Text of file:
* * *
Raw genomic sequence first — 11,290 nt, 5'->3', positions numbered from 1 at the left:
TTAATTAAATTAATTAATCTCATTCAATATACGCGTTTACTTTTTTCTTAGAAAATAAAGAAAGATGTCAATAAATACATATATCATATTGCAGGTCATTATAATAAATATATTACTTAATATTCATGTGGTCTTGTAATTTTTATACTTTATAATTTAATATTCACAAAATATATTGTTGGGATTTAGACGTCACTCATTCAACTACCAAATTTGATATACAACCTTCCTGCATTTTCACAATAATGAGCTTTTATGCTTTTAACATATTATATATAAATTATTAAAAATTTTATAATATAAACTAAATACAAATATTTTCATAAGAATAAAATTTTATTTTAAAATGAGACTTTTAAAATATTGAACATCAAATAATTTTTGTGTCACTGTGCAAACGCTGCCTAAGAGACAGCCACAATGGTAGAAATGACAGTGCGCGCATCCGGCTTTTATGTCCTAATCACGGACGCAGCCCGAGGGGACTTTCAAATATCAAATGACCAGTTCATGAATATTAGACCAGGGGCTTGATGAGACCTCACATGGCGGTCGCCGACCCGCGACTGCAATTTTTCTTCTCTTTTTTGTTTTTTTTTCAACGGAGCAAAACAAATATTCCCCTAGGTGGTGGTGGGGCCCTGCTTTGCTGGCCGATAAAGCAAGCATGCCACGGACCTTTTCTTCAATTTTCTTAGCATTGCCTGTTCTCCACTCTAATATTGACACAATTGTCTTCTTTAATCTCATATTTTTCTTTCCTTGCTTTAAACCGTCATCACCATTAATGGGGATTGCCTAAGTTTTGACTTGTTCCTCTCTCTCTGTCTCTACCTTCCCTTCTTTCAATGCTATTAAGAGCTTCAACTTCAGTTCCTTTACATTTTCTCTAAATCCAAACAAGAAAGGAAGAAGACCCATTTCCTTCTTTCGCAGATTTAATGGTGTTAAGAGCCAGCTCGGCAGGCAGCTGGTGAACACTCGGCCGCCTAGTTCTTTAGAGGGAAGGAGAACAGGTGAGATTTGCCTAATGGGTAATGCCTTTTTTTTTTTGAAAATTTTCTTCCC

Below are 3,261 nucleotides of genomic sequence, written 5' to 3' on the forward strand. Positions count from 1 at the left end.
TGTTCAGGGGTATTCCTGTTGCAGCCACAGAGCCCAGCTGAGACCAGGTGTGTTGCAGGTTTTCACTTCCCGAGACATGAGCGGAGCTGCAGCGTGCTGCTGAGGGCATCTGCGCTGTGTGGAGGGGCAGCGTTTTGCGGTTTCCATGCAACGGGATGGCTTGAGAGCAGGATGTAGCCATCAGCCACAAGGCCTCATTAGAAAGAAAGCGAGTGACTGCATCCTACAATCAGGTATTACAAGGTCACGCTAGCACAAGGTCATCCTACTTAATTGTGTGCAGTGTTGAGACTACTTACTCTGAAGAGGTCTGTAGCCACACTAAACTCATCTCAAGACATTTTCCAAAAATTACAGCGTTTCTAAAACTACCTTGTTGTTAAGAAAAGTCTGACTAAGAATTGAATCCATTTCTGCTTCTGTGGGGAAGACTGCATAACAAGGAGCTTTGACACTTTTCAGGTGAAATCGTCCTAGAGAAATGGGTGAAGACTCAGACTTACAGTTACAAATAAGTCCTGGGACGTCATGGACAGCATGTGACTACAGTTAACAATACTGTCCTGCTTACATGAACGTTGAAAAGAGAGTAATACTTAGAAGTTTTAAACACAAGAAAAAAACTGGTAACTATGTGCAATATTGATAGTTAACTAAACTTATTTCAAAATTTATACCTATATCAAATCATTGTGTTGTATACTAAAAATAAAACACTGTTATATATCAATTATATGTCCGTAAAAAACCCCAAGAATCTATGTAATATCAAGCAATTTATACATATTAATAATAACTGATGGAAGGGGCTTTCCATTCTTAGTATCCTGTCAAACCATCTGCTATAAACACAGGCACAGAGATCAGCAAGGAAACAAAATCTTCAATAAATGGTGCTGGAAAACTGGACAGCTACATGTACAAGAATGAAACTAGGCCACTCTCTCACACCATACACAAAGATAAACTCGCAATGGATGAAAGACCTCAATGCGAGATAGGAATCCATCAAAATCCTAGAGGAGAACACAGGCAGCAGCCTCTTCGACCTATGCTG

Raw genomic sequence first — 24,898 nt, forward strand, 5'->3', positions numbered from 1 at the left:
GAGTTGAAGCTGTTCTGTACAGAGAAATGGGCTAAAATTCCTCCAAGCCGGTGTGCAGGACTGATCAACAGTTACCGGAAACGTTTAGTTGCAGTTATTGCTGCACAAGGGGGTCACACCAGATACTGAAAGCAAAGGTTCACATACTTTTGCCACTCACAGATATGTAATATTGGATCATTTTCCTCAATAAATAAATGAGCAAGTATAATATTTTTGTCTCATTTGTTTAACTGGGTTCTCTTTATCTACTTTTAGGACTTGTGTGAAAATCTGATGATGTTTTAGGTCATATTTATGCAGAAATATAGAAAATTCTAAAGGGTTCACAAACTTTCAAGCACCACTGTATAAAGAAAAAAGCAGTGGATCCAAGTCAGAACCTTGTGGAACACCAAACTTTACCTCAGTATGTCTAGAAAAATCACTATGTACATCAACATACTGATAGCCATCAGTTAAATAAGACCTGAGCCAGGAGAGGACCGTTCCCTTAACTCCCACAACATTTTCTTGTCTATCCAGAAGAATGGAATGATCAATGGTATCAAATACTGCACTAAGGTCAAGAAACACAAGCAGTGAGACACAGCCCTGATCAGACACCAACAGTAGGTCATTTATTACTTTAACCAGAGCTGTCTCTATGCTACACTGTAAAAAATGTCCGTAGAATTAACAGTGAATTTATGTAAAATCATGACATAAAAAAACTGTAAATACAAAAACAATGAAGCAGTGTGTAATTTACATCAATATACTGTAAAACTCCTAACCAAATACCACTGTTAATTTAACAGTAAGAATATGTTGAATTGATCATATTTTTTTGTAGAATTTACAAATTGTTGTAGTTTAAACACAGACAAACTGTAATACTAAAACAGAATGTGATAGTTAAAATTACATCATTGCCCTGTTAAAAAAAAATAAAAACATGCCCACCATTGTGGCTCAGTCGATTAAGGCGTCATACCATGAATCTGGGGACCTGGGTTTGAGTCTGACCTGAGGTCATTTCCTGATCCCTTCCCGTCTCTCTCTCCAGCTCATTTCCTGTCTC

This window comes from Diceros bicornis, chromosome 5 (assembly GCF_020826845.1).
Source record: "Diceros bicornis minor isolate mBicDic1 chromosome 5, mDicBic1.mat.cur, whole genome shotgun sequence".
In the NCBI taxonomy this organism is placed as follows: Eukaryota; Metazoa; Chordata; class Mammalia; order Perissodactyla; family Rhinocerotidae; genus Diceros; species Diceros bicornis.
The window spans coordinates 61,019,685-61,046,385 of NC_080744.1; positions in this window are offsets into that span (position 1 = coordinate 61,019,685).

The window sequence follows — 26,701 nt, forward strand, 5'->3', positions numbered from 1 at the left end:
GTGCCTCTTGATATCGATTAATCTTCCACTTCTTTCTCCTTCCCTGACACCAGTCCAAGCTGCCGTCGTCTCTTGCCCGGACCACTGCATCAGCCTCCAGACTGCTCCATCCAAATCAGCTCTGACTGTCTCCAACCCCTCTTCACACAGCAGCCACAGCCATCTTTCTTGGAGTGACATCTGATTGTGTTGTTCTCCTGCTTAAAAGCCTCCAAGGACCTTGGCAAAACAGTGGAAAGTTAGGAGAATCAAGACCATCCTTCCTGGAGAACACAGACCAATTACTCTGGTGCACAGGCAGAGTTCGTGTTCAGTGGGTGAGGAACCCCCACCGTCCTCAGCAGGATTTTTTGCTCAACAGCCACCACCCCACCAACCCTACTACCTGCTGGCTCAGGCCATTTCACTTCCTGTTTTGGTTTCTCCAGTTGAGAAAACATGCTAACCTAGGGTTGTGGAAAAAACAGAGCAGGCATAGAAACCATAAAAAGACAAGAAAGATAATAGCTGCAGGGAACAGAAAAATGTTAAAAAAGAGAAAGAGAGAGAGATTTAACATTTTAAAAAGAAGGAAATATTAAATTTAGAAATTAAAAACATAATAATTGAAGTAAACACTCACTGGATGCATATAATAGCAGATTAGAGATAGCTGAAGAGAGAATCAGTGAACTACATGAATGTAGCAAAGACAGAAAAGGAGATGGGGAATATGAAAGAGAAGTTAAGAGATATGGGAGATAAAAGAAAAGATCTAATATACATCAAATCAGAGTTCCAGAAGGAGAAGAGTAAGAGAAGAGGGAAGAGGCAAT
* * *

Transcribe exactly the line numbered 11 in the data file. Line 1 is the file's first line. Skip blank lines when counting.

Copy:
The window sequence follows — 26,701 nt, forward strand, 5'->3', positions numbered from 1 at the left end: